Most Recent

  • Theories of Financial Hardship and Measures of the Construct in Health Datasets: Empirical Applications for Illinois and the Metro / Nonmetro Populations of the Nation

    This paper shows how the construct “financial hardship” should be measured based on its role in the theory. Theories from economics, psychology, and sociology guided the search for existing measures of the construct in published databases such as the Medicare Beneficiary Survey. Results of data analysis show that perceptual measures of financial hardship such as the ones in the Medicare Beneficiary Survey lack content validity – the semantic correspondence of the measure with the construct’s definition is inadequate.

    An Empirical Analysis of Financial Hardship Associated with Alzheimer’s Disease and Related Dementia: Metro and Nonmetro Patients

    This paper explores financial hardships among ADRD patients using data from the National Health and Aging Trends Study. Results of data analysis indicate financial hardship among the non-Whites and the 75-84-year-old patients.

    Burden of Health Care Costs for Persons with Alzheimer’s Disease and Related Dementia

    What is the typical out-of-pocket spending on healthcare for individuals afflicted with Alzheimer’s Disease and Related Dementia? This paper addresses this and other related questions using microdata from the Health and Retirement Study. Results of data analysis indicate that the average out-of-pocket spending is around $2,383 per month and the patient’s social security income covers less than one half of this cost.

    Exploring the Other Side of Alzheimer’s Disease and Related Dementia: Informal Caregivers

    This paper investigates metro-nonmetro differences in caregiving for sufferers of Alzheimer’s Disease and Related Dementia. Based on the reasoning that caregiving is learned vicariously, for example, through observation, differences in both observer characteristics and external reinforcement were analyzed for both the geographies. Data are from National Health and Aging Trends Study. Data analysis suggests that a typical caregiver is a female age 50 and above with a high school education. On average, caregivers in the metro work for longer hours, 6hours per day in the metro compared to 4hours in the nonmetro.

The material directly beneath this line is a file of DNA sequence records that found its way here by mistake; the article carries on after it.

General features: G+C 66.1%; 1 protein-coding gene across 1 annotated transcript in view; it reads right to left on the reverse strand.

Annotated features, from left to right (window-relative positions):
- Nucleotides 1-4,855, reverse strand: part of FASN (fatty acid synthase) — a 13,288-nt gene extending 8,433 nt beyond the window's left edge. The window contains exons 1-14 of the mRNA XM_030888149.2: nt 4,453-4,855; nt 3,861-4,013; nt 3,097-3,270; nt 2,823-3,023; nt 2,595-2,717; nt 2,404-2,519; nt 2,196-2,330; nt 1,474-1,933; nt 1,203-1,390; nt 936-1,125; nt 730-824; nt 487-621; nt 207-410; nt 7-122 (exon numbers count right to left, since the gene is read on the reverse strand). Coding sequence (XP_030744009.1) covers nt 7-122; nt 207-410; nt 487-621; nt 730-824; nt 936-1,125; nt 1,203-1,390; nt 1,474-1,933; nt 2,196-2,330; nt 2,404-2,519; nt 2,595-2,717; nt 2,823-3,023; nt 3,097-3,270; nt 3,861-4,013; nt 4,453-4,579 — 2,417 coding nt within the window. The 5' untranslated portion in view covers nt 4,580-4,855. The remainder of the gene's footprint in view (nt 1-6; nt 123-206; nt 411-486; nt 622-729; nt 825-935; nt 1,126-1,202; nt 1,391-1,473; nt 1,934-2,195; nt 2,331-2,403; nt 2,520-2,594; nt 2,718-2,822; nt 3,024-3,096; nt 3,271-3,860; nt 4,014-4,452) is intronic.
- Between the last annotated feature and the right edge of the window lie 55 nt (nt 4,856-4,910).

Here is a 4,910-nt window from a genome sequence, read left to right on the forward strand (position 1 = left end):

Urban-Rural Differences in Mental Health Concerns: Findings from a Survey of the American General Population

    This research provides stylized facts about mental health in the metro and the nonmetro and thus opens pathways for further research on the topic; survey data from the National Alliance on Mental Illness were used to gain insights into residents’ perceptions / knowledge about mental health.  Results of data analysis suggest that “mental healthcare” is a worrisome topic for more of the metro residents than the nonmetro ones.  Furthermore, increasing federal and state funding for mental health care is strongly supported by metro residents, but not so strongly by nonmetro residents.

    Telemedicine and the Carbon Footprint of Healthcare: An Empirical Analysis of Illinois Counties

    The US healthcare sector is a significant contributor to greenhouse gas generation and thus climate change. This study explores the role of telemedicine in reducing environmental emissions; Illinois counties are the geographical unit of analysis. Results of data analysis indicate that Illinoisans had 14.9mil telemedicine visits in 2021 and these visits resulted in carbon savings of approximately 70mil to 91mil kilograms.

    Cost of Dementia in Illinois: Metro versus Nonmetro

    This paper explores metro-nonmetro differences in the prevalence of Alzheimer’s dementia. Data analysis suggests that more nonmetro Illinoisans experience cognitive difficulties; dementia is less of a concern for metro residents, men, and for persons not enrolled in Medicare / Medicaid Programs; and Alzheimer’s dementia cost is estimated at $76.9billion.

    Health Related Beliefs of Ethnic Groups: An Exploratory Analysis

    This paper tests the proposition that one’s cognitive representations of health are related to one’s perceptions about happenings in the community. Microdata from a telephone survey of adults aged 18 and older informed the empirical analysis. Results show that ethnic minorities view illness as one’s loss of personal control; this implies that treatment must address the patient’s perceptions about interpersonal transgressions or misconduct.

    Gender and Health in the Midwest, Metro versus Nonmetro: Insights from the National Health Interview Survey

    Research suggests that men and women exhibit varied symptoms for the same disease, for example, stroke. Almost one-in-four Midwestern women in the metro and the nonmetro suffer from anxiety disorder. This paper explores the causal role of sex / gender in the association between anxiety medication and life satisfaction. Empirical analysis suggests that taking anxiety medication would lower one’s life satisfaction.

    Patient Satisfaction with Rural Health Centers

    This research uses microdata from a health center patient survey to explore patients’ service quality perceptions and satisfaction with health centers. Results of empirical analysis show that Black patients are more skeptical of health center service quality than other ethnicities.